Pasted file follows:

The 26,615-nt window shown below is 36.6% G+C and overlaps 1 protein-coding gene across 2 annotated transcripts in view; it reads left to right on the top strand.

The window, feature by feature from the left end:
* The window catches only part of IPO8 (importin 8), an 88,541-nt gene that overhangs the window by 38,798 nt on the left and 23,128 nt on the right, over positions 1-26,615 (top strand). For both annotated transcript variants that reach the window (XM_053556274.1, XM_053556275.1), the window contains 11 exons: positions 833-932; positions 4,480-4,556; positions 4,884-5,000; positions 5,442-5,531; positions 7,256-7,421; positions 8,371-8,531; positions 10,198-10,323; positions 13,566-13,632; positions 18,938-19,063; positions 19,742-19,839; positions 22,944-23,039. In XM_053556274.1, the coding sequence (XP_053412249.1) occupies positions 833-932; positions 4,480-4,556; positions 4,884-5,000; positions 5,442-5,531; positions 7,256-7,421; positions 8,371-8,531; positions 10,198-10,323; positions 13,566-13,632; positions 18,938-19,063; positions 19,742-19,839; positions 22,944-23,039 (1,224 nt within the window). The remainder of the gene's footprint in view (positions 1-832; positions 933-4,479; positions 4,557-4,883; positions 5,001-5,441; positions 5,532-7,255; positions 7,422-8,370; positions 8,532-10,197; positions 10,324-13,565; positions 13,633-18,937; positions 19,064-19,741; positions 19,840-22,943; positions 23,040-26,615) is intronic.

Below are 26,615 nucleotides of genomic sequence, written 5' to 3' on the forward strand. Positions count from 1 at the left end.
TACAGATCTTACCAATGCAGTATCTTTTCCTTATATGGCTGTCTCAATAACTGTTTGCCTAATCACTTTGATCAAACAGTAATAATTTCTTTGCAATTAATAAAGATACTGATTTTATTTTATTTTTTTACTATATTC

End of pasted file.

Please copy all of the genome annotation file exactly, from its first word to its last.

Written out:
The 26,615-nt window shown below is 36.6% G+C and overlaps 1 protein-coding gene across 2 annotated transcripts in view; it reads left to right on the top strand.

The window, feature by feature from the left end:
* The window catches only part of IPO8 (importin 8), an 88,541-nt gene that overhangs the window by 38,798 nt on the left and 23,128 nt on the right, over positions 1-26,615 (top strand). For both annotated transcript variants that reach the window (XM_053556274.1, XM_053556275.1), the window contains 11 exons: positions 833-932; positions 4,480-4,556; positions 4,884-5,000; positions 5,442-5,531; positions 7,256-7,421; positions 8,371-8,531; positions 10,198-10,323; positions 13,566-13,632; positions 18,938-19,063; positions 19,742-19,839; positions 22,944-23,039. In XM_053556274.1, the coding sequence (XP_053412249.1) occupies positions 833-932; positions 4,480-4,556; positions 4,884-5,000; positions 5,442-5,531; positions 7,256-7,421; positions 8,371-8,531; positions 10,198-10,323; positions 13,566-13,632; positions 18,938-19,063; positions 19,742-19,839; positions 22,944-23,039 (1,224 nt within the window). The remainder of the gene's footprint in view (positions 1-832; positions 933-4,479; positions 4,557-4,883; positions 5,001-5,441; positions 5,532-7,255; positions 7,422-8,370; positions 8,532-10,197; positions 10,324-13,565; positions 13,633-18,937; positions 19,064-19,741; positions 19,840-22,943; positions 23,040-26,615) is intronic.

Below are 26,615 nucleotides of genomic sequence, written 5' to 3' on the forward strand. Positions count from 1 at the left end.
TACAGATCTTACCAATGCAGTATCTTTTCCTTATATGGCTGTCTCAATAACTGTTTGCCTAATCACTTTGATCAAACAGTAATAATTTCTTTGCAATTAATAAAGATACTGATTTTATTTTATTTTTTTACTATATTC